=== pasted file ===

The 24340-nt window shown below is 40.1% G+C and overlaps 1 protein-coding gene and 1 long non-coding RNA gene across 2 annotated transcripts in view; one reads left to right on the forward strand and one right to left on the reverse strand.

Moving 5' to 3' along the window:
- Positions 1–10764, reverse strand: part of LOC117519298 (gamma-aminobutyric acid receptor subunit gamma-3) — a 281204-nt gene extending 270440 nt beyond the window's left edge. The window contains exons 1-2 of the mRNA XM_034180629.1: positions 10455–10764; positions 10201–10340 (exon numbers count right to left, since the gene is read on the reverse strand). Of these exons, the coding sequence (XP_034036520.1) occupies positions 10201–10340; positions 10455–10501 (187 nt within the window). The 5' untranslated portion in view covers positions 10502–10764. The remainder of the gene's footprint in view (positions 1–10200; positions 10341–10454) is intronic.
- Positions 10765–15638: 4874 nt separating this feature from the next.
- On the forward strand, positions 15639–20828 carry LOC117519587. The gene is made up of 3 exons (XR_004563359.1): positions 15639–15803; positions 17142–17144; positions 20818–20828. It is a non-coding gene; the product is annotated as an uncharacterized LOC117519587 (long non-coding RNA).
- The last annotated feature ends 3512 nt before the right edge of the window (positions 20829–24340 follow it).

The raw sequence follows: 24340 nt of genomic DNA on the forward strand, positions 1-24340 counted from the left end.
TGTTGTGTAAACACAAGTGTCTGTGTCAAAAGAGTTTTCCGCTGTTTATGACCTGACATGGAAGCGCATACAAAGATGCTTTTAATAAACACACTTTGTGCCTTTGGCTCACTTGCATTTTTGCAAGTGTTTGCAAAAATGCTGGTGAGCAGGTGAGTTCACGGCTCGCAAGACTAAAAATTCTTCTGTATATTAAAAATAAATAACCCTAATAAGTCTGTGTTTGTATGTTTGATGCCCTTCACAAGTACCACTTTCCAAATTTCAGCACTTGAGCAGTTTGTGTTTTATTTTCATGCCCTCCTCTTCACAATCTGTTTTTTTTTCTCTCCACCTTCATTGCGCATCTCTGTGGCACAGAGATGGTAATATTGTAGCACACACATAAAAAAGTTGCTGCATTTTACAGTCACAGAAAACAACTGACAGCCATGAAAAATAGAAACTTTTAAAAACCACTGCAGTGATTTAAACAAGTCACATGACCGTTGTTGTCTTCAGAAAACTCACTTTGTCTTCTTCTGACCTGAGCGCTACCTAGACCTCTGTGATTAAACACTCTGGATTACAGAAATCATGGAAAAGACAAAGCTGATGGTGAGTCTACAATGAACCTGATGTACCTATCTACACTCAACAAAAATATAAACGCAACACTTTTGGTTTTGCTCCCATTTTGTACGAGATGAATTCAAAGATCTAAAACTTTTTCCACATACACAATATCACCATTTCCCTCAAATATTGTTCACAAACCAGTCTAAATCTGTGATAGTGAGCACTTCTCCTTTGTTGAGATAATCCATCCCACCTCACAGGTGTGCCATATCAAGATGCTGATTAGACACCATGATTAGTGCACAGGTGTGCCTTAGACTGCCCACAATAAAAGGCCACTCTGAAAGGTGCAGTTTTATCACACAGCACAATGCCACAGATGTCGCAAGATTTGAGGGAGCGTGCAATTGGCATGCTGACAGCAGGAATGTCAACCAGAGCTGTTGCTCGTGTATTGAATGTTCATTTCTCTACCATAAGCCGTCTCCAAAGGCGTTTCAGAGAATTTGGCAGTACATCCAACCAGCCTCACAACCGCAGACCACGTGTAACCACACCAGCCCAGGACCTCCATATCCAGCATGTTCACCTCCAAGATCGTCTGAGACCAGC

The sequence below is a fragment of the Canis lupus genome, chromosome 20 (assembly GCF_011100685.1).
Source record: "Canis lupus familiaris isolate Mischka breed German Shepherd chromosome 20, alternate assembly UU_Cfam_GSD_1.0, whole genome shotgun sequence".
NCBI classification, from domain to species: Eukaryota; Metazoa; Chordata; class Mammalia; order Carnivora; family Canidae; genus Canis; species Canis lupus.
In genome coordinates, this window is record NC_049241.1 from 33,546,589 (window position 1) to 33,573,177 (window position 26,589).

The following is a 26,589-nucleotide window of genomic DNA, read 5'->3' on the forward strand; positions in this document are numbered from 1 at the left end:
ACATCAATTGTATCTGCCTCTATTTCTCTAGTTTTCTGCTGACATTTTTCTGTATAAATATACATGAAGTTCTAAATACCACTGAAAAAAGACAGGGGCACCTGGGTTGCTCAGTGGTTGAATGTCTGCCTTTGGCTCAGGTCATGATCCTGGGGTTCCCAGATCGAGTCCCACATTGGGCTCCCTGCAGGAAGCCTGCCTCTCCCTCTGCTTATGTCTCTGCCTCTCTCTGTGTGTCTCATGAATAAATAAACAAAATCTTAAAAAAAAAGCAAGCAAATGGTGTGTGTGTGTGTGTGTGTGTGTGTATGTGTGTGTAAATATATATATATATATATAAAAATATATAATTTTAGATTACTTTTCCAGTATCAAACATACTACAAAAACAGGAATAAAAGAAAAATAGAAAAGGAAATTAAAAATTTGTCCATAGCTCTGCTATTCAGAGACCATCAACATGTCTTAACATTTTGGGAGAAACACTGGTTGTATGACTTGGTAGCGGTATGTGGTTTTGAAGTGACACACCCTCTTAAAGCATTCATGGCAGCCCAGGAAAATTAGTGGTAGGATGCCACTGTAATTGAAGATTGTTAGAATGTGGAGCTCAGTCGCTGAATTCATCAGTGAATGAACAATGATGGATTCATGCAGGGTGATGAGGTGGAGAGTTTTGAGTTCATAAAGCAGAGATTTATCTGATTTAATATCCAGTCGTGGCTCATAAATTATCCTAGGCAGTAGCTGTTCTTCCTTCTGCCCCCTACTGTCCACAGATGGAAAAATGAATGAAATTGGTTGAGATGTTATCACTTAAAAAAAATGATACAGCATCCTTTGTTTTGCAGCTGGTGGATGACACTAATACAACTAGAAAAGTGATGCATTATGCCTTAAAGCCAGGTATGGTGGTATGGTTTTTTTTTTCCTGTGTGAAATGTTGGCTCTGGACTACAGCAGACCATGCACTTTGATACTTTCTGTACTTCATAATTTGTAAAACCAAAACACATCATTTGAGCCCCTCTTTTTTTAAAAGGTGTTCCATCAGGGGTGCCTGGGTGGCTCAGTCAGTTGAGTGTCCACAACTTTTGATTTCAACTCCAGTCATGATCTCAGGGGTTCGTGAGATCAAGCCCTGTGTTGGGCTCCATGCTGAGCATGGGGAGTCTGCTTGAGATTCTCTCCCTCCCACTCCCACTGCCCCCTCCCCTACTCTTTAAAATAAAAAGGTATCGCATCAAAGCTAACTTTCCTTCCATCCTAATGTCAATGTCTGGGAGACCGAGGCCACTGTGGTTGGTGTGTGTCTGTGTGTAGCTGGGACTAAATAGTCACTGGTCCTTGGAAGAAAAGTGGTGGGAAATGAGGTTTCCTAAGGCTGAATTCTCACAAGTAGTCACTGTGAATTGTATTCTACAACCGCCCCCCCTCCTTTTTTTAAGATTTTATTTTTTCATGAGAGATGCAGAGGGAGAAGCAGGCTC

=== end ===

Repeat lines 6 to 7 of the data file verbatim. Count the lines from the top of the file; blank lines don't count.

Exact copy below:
- The last annotated feature ends 3512 nt before the right edge of the window (positions 20829–24340 follow it).

The raw sequence follows: 24340 nt of genomic DNA on the forward strand, positions 1-24340 counted from the left end.